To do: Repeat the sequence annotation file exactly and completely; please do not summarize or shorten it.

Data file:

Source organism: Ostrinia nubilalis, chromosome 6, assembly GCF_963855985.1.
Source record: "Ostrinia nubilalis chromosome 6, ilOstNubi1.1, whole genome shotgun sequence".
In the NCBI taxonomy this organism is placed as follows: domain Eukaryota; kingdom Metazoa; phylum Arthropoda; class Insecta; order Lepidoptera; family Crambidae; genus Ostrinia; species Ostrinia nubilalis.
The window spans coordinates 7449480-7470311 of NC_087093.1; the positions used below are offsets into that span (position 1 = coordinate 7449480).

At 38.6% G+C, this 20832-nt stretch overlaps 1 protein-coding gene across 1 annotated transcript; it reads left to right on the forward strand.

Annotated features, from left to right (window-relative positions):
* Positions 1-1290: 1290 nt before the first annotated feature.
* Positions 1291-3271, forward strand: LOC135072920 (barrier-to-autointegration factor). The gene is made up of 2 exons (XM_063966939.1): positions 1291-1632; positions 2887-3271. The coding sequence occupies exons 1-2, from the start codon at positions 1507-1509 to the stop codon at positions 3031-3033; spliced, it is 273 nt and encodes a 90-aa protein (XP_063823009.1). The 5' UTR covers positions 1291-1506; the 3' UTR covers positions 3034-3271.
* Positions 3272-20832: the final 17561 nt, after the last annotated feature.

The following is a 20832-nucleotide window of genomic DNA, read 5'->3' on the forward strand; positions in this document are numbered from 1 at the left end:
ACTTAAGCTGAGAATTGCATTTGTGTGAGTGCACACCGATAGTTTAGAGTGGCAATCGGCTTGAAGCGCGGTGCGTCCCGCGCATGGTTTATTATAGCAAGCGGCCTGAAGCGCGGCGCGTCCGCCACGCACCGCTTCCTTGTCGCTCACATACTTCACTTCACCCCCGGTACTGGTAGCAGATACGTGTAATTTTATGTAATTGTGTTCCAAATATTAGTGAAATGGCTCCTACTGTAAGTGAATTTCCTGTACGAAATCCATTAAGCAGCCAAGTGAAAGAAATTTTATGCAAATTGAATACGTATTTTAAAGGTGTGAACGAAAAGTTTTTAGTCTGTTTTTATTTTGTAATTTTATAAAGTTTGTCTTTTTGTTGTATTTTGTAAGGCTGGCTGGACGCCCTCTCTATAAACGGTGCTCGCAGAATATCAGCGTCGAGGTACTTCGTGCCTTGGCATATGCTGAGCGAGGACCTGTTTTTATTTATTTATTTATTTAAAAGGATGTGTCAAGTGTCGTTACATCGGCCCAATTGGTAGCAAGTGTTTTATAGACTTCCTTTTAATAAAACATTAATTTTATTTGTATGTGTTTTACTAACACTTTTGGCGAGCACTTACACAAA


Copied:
Source organism: Ostrinia nubilalis, chromosome 6, assembly GCF_963855985.1.
Source record: "Ostrinia nubilalis chromosome 6, ilOstNubi1.1, whole genome shotgun sequence".
In the NCBI taxonomy this organism is placed as follows: domain Eukaryota; kingdom Metazoa; phylum Arthropoda; class Insecta; order Lepidoptera; family Crambidae; genus Ostrinia; species Ostrinia nubilalis.
The window spans coordinates 7449480-7470311 of NC_087093.1; the positions used below are offsets into that span (position 1 = coordinate 7449480).

At 38.6% G+C, this 20832-nt stretch overlaps 1 protein-coding gene across 1 annotated transcript; it reads left to right on the forward strand.

Annotated features, from left to right (window-relative positions):
* Positions 1-1290: 1290 nt before the first annotated feature.
* Positions 1291-3271, forward strand: LOC135072920 (barrier-to-autointegration factor). The gene is made up of 2 exons (XM_063966939.1): positions 1291-1632; positions 2887-3271. The coding sequence occupies exons 1-2, from the start codon at positions 1507-1509 to the stop codon at positions 3031-3033; spliced, it is 273 nt and encodes a 90-aa protein (XP_063823009.1). The 5' UTR covers positions 1291-1506; the 3' UTR covers positions 3034-3271.
* Positions 3272-20832: the final 17561 nt, after the last annotated feature.

The following is a 20832-nucleotide window of genomic DNA, read 5'->3' on the forward strand; positions in this document are numbered from 1 at the left end:
ACTTAAGCTGAGAATTGCATTTGTGTGAGTGCACACCGATAGTTTAGAGTGGCAATCGGCTTGAAGCGCGGTGCGTCCCGCGCATGGTTTATTATAGCAAGCGGCCTGAAGCGCGGCGCGTCCGCCACGCACCGCTTCCTTGTCGCTCACATACTTCACTTCACCCCCGGTACTGGTAGCAGATACGTGTAATTTTATGTAATTGTGTTCCAAATATTAGTGAAATGGCTCCTACTGTAAGTGAATTTCCTGTACGAAATCCATTAAGCAGCCAAGTGAAAGAAATTTTATGCAAATTGAATACGTATTTTAAAGGTGTGAACGAAAAGTTTTTAGTCTGTTTTTATTTTGTAATTTTATAAAGTTTGTCTTTTTGTTGTATTTTGTAAGGCTGGCTGGACGCCCTCTCTATAAACGGTGCTCGCAGAATATCAGCGTCGAGGTACTTCGTGCCTTGGCATATGCTGAGCGAGGACCTGTTTTTATTTATTTATTTATTTAAAAGGATGTGTCAAGTGTCGTTACATCGGCCCAATTGGTAGCAAGTGTTTTATAGACTTCCTTTTAATAAAACATTAATTTTATTTGTATGTGTTTTACTAACACTTTTGGCGAGCACTTACACAAA